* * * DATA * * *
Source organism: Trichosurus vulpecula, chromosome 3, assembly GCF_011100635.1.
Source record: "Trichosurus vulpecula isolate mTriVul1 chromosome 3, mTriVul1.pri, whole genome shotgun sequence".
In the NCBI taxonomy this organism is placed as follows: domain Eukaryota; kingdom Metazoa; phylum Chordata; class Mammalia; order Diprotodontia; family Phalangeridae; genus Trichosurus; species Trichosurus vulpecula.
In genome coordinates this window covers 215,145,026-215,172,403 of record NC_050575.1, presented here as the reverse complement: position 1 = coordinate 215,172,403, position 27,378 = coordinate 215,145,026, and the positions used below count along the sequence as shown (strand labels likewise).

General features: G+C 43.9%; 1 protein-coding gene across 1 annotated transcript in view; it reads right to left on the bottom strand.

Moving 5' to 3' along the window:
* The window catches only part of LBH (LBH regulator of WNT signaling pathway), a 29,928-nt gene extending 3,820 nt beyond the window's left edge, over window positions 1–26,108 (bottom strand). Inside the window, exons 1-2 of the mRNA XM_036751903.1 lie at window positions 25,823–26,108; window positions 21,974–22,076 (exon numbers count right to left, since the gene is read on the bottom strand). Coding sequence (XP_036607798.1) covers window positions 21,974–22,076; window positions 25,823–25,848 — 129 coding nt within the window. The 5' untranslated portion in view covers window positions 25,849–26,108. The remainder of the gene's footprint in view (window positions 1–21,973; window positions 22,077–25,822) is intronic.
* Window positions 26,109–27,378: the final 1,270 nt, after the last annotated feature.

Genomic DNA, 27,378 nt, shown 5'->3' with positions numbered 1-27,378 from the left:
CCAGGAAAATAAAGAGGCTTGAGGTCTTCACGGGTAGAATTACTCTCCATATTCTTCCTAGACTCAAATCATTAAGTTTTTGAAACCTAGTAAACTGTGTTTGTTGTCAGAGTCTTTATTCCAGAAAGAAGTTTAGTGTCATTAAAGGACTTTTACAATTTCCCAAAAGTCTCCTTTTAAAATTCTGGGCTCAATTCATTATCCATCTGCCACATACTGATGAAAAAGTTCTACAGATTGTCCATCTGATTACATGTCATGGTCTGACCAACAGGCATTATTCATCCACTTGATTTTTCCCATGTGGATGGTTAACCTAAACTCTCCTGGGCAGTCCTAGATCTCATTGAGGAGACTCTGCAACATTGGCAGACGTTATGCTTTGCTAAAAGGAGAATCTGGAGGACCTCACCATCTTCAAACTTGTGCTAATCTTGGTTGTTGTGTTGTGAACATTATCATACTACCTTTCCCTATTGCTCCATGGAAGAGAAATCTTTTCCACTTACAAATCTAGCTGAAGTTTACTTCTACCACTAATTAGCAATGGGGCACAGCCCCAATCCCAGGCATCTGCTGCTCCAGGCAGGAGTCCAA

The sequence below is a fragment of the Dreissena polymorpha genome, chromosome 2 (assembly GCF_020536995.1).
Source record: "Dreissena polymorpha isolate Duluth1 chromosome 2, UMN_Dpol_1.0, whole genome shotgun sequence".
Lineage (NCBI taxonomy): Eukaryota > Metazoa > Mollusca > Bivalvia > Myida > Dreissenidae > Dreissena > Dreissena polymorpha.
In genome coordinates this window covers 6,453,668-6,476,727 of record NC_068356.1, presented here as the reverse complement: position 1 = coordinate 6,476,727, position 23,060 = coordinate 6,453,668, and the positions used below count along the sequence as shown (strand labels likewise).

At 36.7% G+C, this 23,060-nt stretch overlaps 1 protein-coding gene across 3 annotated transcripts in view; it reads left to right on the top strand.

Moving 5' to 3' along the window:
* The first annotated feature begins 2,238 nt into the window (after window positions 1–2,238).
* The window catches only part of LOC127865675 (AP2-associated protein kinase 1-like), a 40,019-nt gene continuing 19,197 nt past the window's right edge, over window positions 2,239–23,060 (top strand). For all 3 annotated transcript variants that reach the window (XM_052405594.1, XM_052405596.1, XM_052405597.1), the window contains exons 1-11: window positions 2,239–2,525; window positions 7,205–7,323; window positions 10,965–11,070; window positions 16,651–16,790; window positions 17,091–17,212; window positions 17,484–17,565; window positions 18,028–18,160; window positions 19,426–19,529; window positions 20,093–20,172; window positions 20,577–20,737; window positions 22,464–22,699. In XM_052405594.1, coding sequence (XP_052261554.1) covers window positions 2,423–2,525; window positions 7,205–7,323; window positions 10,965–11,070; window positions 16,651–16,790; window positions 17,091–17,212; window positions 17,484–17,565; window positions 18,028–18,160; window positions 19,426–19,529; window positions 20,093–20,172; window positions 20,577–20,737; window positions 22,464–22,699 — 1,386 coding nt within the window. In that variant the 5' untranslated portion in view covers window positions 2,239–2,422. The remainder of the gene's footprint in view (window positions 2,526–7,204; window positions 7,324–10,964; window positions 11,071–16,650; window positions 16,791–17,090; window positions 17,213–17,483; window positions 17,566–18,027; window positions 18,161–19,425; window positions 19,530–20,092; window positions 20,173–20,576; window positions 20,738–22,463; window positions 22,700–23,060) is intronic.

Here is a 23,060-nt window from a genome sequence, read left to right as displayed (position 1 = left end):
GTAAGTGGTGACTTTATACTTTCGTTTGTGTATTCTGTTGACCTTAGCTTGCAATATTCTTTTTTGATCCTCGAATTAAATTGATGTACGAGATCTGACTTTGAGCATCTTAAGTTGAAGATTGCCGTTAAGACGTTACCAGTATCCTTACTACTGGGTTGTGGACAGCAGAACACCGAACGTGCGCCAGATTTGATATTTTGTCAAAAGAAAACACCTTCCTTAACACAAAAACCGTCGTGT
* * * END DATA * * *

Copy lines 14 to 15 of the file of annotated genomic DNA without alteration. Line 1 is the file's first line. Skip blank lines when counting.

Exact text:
In genome coordinates this window covers 6,453,668-6,476,727 of record NC_068356.1, presented here as the reverse complement: position 1 = coordinate 6,476,727, position 23,060 = coordinate 6,453,668, and the positions used below count along the sequence as shown (strand labels likewise).

At 36.7% G+C, this 23,060-nt stretch overlaps 1 protein-coding gene across 3 annotated transcripts in view; it reads left to right on the top strand.